Brenda Shaver-Shahin on

  • Great idea, I LOVE it. My mom has also teached me to keep and re-use lots of things like buttons (still got the full box she had) and zippers. We also kept old underwear ‘for if there comes a war again’ was the message. Still do that 😱, only not because of an eventually coming war.

    Annemarie Huijts on

  • The scissors are antique, I inherited them from one of Rick’s aunties. I love the feel of them and they cut like a dream. Google antique embroidery scissors and see what’s there

    Maria Thomas on

  • Wow.. wat a energy booster at the end of day this is… This is wat I feel n say it, zentangle is always inspiring n you can never cease to learn new things /thots, it is a never ending learning journey once u start…

    Maya Czt 34 on

  • Wow.. wat a energy booster at the end of day this is… This is wat I feel n say it, zentangle is always inspiring n you can never cease to learn new things /thots, it is a never ending learning journey once u start…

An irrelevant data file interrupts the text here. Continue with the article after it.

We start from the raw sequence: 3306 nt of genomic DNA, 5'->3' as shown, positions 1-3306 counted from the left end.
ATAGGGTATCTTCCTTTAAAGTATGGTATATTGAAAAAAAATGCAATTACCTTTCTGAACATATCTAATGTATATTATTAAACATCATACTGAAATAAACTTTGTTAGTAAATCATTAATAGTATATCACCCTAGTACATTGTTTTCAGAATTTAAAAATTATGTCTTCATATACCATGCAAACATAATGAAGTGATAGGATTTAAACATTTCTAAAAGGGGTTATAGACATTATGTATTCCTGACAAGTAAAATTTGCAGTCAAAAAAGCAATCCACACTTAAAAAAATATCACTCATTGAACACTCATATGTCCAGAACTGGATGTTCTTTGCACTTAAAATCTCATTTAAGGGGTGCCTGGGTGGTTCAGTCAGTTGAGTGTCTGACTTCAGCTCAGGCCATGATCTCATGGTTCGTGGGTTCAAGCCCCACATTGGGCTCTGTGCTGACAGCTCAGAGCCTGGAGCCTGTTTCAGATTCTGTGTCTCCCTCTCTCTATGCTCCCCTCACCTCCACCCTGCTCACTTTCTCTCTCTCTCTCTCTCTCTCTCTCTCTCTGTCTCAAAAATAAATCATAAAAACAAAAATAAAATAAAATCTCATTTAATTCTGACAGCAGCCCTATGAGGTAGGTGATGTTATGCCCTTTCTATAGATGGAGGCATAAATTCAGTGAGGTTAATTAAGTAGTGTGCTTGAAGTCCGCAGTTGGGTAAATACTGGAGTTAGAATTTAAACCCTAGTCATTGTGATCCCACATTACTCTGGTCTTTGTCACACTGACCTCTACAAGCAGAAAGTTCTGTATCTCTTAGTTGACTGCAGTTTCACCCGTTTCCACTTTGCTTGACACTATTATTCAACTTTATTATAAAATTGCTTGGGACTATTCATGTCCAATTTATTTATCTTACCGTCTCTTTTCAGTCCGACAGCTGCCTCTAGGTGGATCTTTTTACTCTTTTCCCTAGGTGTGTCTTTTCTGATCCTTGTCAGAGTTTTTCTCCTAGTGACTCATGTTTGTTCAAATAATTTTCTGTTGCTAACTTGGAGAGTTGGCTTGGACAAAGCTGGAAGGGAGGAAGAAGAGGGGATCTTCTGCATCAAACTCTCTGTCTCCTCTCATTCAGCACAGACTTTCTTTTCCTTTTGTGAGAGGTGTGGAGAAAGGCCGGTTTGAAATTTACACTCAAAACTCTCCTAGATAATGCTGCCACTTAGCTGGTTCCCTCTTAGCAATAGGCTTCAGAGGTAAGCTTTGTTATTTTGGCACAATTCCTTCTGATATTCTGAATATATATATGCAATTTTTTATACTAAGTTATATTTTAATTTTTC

Maya on

  • I just thought of something else… I have taken photographs of my non-zentangled artworks like paintings or collages. I have then cut these photos apart and reassembled them into a new painting or collage. What a great idea for zentangles too. Thanks.

    Kim Gangwisch on

  • Hi, I love the inspiration however, I LOVE the cool and gnarly scissors!!! (Do you recall where you found those? If so, please share with us.)

    Kim Gangwisch on

  • I don’t sleep well and it’s the best time to be creative. I think that’s why I don’t sleep! This is such a creative share. I’ll remember this tonight. Thank you.

    MKay B B Watson CZT 17 on

  • Maria,. Thank you for a very inspiring idea for an unused “chotchke.” It’s all very Zerendipitous!

    Jfe on

  • So beautiful!
    I have some gorgeous handmade lace I harvested off a set of worn sheets and will NOT throw a button away ever. (Drives my hubby nuts!) I’m glad I’m not alone!

    Kelley Kelly on

  • I absolutely love this! The way this story unfolded into the last tile… we just have to pull apart the zipper to see a world of possibilities! Thank you for sharing… this was my exhale moment today :)

    Heather Moffatt on

  • This is lovely!

    Katrina Thiebaut on